A rugby official who ran up huge gambling debts has been jailed for more than three years after stealing almost £180,000 to feed his addiction.
Trevor Lee, 56, took the money from two organizations he worked for, including the Norfolk Rugby Union Referees Society (NRURS), of which he was treasurer.
His deception was discovered when the group’s new chairman Graham Smith, a former police inspector, asked to be added as a signatory on the club accounts and found they contained only 65p, rather than the expected £24,000.
Mr. Smith challenged Lee over the missing money at a society meeting, before calling the police.
He also tipped off Lee’s employer, a fish merchants called Salire Ltd, as the firm was a sponsor of the club.
Further investigations found that Lee had also defrauded thousands of pounds from the company.
Norwich Crown Court heard that Lee had lost a total of £378,661 through gambling over the course of a decade.
To fund his habit and pay off his mortgage, he took £80,095.99 from the NRURS between January 2010 and October 2019, by merging its funds with his personal accounts, writing false checks to temporarily inflate the balance, and declaring false balances at AGMs and to the Financial Conduct Authority.
He also took a further £97,908 from Salire between 2017 and 2018. He was a director of the firm and sent out 40 invoices for fish stock which he had paid into his own account.
Chris Youell, prosecuting, said Lee had a “long-term gambling addiction” and “in order to obtain funds to feed that addiction, he became involved in two frauds”.
He said Lee “dishonestly abused” his position as treasurer of the NRURS to “make a personal profit for himself by putting funds belonging to the society for his own use or benefit.”
Mr Youell said Lee “covered his tracks” in a number of ways, including overstating expenses and understating profits and falsely inflating the balance on the society’s business account.
Lee, of Elm Road, Garboldisham, appeared in court for sentencing on Thursday having previously admitted two counts of fraud.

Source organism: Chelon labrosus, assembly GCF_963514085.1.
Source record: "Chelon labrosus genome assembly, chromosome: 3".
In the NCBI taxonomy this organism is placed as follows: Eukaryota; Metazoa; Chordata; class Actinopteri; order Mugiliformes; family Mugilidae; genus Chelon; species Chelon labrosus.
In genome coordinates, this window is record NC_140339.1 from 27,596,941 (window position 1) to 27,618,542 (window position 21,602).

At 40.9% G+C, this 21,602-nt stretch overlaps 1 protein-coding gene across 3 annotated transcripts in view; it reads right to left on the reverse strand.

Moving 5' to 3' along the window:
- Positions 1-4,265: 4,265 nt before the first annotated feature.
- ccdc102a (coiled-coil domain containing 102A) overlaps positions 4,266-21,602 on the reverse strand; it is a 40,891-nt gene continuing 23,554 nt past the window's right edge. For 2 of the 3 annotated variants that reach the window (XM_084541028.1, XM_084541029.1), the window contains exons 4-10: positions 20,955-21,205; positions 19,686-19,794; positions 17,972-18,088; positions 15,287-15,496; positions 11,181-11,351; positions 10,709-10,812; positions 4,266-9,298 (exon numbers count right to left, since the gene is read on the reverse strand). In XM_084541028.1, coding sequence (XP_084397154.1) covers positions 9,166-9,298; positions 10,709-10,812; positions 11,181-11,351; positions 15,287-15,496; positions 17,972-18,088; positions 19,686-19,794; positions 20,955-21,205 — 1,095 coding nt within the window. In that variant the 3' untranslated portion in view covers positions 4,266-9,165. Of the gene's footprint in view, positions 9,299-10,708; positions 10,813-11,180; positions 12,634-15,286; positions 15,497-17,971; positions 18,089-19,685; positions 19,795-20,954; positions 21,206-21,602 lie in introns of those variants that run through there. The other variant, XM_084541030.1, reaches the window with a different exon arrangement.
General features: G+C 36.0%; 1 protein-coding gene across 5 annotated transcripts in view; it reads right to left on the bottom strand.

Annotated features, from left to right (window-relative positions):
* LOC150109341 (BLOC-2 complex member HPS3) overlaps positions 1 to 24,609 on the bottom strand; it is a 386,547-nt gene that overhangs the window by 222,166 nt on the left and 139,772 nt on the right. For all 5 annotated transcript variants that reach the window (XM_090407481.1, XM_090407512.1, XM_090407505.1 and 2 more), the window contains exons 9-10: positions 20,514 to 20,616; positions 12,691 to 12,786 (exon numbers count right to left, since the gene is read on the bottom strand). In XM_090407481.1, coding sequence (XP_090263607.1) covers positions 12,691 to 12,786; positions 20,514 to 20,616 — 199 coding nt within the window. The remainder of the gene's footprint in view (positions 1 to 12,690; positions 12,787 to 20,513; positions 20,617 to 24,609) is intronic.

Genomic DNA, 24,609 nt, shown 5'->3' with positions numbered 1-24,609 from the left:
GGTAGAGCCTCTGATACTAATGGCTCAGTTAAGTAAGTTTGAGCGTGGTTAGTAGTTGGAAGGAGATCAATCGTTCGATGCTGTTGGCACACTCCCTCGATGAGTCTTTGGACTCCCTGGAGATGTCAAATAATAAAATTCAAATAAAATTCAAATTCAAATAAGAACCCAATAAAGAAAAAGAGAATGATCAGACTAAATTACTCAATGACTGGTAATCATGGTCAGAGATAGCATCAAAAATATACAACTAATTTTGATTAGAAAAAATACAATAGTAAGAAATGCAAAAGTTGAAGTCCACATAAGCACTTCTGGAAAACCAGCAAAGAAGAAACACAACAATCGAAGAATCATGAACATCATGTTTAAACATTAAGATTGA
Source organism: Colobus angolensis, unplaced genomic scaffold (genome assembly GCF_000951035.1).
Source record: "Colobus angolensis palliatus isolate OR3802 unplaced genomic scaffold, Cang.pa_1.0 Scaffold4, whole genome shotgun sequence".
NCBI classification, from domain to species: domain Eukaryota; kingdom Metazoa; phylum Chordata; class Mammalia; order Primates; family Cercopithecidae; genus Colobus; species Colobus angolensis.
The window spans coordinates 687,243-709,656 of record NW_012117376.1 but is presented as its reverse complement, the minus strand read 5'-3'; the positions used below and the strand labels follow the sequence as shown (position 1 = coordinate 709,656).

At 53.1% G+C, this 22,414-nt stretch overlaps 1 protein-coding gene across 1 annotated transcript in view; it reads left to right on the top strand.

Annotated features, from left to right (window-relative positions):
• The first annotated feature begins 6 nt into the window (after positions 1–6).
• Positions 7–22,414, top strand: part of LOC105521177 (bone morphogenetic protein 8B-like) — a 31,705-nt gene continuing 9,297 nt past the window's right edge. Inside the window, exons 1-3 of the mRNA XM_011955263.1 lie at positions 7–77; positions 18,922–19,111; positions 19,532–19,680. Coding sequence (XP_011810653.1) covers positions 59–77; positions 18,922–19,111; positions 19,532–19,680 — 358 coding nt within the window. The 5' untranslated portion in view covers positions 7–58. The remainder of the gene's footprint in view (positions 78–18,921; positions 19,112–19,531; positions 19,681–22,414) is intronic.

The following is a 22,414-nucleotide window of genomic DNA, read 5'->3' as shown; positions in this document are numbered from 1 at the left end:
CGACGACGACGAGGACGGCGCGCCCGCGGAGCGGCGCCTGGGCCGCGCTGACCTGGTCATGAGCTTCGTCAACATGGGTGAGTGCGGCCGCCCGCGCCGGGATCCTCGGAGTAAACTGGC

Before he was sentenced the court heard victim statements from Mr. Smith at the NRURS who said it had been a “gross, sustained and malicious breach of trust” by Lee over a decade.
John Farley, from Salire Ltd, described Lee as a “manipulative and deceitful person” and said his fraud had been “clever”.
He also said it had taken “hundreds of man hours” to try and rectify the problems caused by Lee.
Jailing Lee for a total of three years and four months Recorder John Bate-Williams said these were “very serious offenses of fraud causing very substantial losses”.
Recorder Bate-Williams recognized Lee had a “long-standing gambling addiction” which he helped pay for “by a prolonged period of terrible dishonesty”.
Jonathan Goodman, mitigating, said on the face of it this had been a “deceitful and cynical manipulator” but insisted this was not a man who was buying cars or race horses.
He said Lee was “a victim of an addiction”.
Mr Goodman said: “What he had is not a habit – it’s an addiction.
Speaking after the case, DC Natalie McCormack, who investigated the rugby fraud, said: “Lee used his position of trust in both organizations for his own gain.
“His prolonged offending has deprived a Norfolk sporting community of valuable financial resources for years, resources that should have benefited the sport of rugby.
“His actions were selfish and manipulative and showed a complete disregard for his victims, many of whom considered him a friend.”
DS Stuart Sansbury, investigating officer of the Salire fraud, said: “Lee had a responsibility to uphold the best interests and moral standards of a reputable trading company.
“Instead, he deceitfully mishandled company stock, and embezzled company money to help fund his personal gambling addiction.
“The impact on Salire Ltd was profound, and they struggled enormously, putting the welfare and livelihood of its staff at great risk.”